He has never been the sort of midfielder who piles up goals or lives to finish the attack. And yet, as he works down on the soccer field at Giants Stadium, you get the feeling Roberto Donadoni of the New York/New Jersey MetroStars could do anything he wants to in this Major League Soccer match against the Tampa Bay Mutiny. And that includes playing in a tuxedo and never picking up a grass stain.
Donadoni dribbles through the Mutiny defenders like smoke slipping through a cracked door. There are stretches when he approaches a kind of invisibility, stealthily floating to one side of the field or away from all the traffic, and then—as if on cue—squirting to a vacant spot where the ball uncannily turns up on his toe. As the May 25 game unfolds, it's clear that Donadoni's greatness lies in his mastery of soccer's subtleties: the economy of motion with which he sheds his man, the anticipation of every player's next move, the touch he has on those long, arcing passes that drop at the feet of his net-rushing wingers from 30 or 40 yards away. "My greatest satisfaction," says Donadoni, "comes from making the pass that leads to the goal."
But that's not all he does. On free kicks—those set plays where the goalkeeper, the opposing team's wall of defenders and everyone in the stadium knows a shot is coming—it's not unusual for the 5'9", 160-pound Donadoni to score several times a season. And his bending corner kicks must look to Mutiny goalkeeper Mark Dougherty like a sickle blade coming at him, at him, at him. In this game Donadoni will score one goal, on a free kick, and will set up two others, including the game-winning assist on a perfect pass from the left side of the field to charging midfielder Mike Sorber.
But statistics don't begin to capture Donadoni's brilliance. To do that you would also need to count the compliments and gasps and sweaty palms that Donadoni prompts when he has the ball on his foot. "With guys like him, all you can do as a coach is sit there and pray," says Columbus coach Tom Fitzgerald, whose team has split its two games with the MetroStars this season. "Because when he says, 'I'm in charge here,' you know what? He really is."
With Donadoni, it has always been this way, long before he joined the MetroStars last season. During his 10 years as a midfielder with the Italian national team and storied AC Milan—merely one of the best clubs in the richest pro soccer league in the world—Donadoni was the connoisseurs' favorite to anchor any mythical All-World team, mostly because he shapes the game in a classically beautiful way, like a diamond cutter might, understanding the angles, premeditating in an eye blink each move or pass, then adroitly pulling it off.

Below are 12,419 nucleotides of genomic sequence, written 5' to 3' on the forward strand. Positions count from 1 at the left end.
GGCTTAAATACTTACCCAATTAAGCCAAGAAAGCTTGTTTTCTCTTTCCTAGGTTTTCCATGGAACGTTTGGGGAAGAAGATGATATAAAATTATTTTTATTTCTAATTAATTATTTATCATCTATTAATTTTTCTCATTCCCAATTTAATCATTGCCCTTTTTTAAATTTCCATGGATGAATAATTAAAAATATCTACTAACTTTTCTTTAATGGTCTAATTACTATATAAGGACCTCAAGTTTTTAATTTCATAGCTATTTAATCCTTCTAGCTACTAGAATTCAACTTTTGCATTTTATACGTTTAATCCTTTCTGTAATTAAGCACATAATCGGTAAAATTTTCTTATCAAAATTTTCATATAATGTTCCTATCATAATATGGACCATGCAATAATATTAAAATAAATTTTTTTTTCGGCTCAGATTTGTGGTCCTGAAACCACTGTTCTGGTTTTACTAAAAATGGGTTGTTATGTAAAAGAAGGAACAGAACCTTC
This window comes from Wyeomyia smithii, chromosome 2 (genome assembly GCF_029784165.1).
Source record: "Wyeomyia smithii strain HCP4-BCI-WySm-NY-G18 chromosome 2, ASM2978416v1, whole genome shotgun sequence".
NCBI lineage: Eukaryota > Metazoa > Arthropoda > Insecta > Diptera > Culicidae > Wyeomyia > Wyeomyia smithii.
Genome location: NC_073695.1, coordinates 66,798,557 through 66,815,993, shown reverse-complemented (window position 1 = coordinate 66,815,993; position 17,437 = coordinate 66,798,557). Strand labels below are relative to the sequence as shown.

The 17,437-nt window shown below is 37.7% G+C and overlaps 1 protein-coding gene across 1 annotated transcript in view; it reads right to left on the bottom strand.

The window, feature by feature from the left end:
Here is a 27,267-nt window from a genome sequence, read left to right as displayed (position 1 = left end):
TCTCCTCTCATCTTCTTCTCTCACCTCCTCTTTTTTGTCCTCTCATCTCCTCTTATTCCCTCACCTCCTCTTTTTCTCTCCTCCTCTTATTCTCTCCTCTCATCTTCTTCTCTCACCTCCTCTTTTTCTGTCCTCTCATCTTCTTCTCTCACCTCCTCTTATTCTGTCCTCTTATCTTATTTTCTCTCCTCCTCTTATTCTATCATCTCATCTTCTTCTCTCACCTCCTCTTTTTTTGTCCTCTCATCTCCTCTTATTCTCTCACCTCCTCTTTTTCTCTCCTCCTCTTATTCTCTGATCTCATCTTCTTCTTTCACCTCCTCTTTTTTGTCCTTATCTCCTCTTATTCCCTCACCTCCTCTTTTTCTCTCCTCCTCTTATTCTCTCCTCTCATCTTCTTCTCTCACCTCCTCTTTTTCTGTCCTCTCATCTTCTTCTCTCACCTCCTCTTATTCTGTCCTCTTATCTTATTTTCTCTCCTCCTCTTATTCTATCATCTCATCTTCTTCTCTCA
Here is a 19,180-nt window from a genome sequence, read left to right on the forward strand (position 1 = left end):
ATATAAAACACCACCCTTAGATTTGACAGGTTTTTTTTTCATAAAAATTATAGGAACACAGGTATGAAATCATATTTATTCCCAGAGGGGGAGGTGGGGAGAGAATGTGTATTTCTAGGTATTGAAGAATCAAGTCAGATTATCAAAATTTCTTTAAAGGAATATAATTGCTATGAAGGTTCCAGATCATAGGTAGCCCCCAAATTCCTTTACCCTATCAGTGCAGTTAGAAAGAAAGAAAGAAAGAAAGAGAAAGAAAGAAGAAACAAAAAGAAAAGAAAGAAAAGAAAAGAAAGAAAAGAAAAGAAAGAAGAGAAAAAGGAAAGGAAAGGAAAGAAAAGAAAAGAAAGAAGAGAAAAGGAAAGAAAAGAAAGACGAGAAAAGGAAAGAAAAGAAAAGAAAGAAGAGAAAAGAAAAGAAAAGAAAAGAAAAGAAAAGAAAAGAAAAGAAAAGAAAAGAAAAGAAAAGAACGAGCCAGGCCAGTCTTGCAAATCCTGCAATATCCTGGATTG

In Italy, where Donadoni learned the game, soccer is not merely a diversion. It's a calling. Special players are bragged about like civic treasures. Responsibility to club and country is preached. "To Italians, soccer is like opera," says MetroStars general manager Charlie Stillitano, a first-generation Italian-American and frequent interpreter for Donadoni. "It has sadness, happiness, tragedy, all the elements of drama—even melodrama." The crowds howl. The press pants and barks and bites. An entire city's mood on Monday morning can depend on how the local side played on Sunday night.
"Over there, you don't have the luxury of making even a bad pass," says MetroStars midfielder Tab Ramos. In Milan, Donadoni would never leave the locker room and encounter a scene like the one in San Jose alter the opener this season, when a fortyish-looking Brazilian man in a knockoff Brazilian team sweat suit buttonholed MetroStars coach Carlos Alberto Parreira, who led the Brazilian national team to the 1994 World Cup title, to lobby for a tryout. "This," Donadoni says with a bemused smile, "is a change."
Though word of Donadoni's signing with MLS barely made a ripple in the U.S. last year, it was a bombshell in the international soccer world. He made the surprise announcement following an AC Milan win over Rome on Feb. 4, beating the Metro-Stars' scheduled press conference by a day because, as he explained to Stillitano, "I had to say goodbye to the boys."
The news dominated the sports pages in Italy. When Parreira was contacted in Sao Paulo last October about the MetroStars' coaching vacancy, he sheepishly admits, "I'd never before heard of this club named MetroStars. But when I called some friends in Brazil they said, 'MetroStars—yes, yes. That is where Donadoni plays.' And I said, 'Of course!' Even in Brazil, this we knew."
"What [Donadoni] gave us was instant credibility," says MLS deputy commissioner Sunil Gulati. "Enormous credibility."